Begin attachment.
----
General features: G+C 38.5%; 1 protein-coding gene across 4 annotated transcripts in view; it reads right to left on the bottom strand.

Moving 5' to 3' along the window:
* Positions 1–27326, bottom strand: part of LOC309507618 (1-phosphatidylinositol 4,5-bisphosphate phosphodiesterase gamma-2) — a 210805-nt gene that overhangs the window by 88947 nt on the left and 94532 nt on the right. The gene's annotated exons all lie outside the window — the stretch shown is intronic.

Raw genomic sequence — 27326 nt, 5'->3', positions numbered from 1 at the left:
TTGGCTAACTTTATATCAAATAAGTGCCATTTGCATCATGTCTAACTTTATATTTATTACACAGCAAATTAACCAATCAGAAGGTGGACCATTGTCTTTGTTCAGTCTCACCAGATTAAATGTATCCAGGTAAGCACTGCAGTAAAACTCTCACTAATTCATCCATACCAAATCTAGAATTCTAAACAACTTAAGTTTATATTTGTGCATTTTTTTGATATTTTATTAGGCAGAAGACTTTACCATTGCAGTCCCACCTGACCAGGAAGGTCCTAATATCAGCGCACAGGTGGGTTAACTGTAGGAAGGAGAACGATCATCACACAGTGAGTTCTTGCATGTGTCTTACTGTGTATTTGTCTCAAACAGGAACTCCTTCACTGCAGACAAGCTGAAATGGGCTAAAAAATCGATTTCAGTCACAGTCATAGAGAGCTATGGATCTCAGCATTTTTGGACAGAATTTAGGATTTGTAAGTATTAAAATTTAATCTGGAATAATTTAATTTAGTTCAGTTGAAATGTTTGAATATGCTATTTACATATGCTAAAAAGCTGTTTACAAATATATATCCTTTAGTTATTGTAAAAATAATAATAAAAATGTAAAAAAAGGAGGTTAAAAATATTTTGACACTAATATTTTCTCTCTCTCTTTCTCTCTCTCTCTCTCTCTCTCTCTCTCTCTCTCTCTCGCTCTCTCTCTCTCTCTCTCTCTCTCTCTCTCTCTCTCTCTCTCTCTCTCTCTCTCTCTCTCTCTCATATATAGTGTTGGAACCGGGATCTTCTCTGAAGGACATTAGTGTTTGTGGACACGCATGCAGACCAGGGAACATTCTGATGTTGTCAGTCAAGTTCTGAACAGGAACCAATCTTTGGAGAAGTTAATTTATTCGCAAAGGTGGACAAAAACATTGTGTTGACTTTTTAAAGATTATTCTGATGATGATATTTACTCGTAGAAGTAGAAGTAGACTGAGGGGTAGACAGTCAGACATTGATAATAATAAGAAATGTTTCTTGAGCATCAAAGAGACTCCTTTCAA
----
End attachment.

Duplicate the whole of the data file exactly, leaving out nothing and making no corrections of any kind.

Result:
General features: G+C 38.5%; 1 protein-coding gene across 4 annotated transcripts in view; it reads right to left on the bottom strand.

Moving 5' to 3' along the window:
* Positions 1–27326, bottom strand: part of LOC309507618 (1-phosphatidylinositol 4,5-bisphosphate phosphodiesterase gamma-2) — a 210805-nt gene that overhangs the window by 88947 nt on the left and 94532 nt on the right. The gene's annotated exons all lie outside the window — the stretch shown is intronic.

Raw genomic sequence — 27326 nt, 5'->3', positions numbered from 1 at the left:
TTGGCTAACTTTATATCAAATAAGTGCCATTTGCATCATGTCTAACTTTATATTTATTACACAGCAAATTAACCAATCAGAAGGTGGACCATTGTCTTTGTTCAGTCTCACCAGATTAAATGTATCCAGGTAAGCACTGCAGTAAAACTCTCACTAATTCATCCATACCAAATCTAGAATTCTAAACAACTTAAGTTTATATTTGTGCATTTTTTTGATATTTTATTAGGCAGAAGACTTTACCATTGCAGTCCCACCTGACCAGGAAGGTCCTAATATCAGCGCACAGGTGGGTTAACTGTAGGAAGGAGAACGATCATCACACAGTGAGTTCTTGCATGTGTCTTACTGTGTATTTGTCTCAAACAGGAACTCCTTCACTGCAGACAAGCTGAAATGGGCTAAAAAATCGATTTCAGTCACAGTCATAGAGAGCTATGGATCTCAGCATTTTTGGACAGAATTTAGGATTTGTAAGTATTAAAATTTAATCTGGAATAATTTAATTTAGTTCAGTTGAAATGTTTGAATATGCTATTTACATATGCTAAAAAGCTGTTTACAAATATATATCCTTTAGTTATTGTAAAAATAATAATAAAAATGTAAAAAAAGGAGGTTAAAAATATTTTGACACTAATATTTTCTCTCTCTCTTTCTCTCTCTCTCTCTCTCTCTCTCTCTCTCTCTCTCTCGCTCTCTCTCTCTCTCTCTCTCTCTCTCTCTCTCTCTCTCTCTCTCTCTCTCTCTCTCTCTCTCTCATATATAGTGTTGGAACCGGGATCTTCTCTGAAGGACATTAGTGTTTGTGGACACGCATGCAGACCAGGGAACATTCTGATGTTGTCAGTCAAGTTCTGAACAGGAACCAATCTTTGGAGAAGTTAATTTATTCGCAAAGGTGGACAAAAACATTGTGTTGACTTTTTAAAGATTATTCTGATGATGATATTTACTCGTAGAAGTAGAAGTAGACTGAGGGGTAGACAGTCAGACATTGATAATAATAAGAAATGTTTCTTGAGCATCAAAGAGACTCCTTTCAA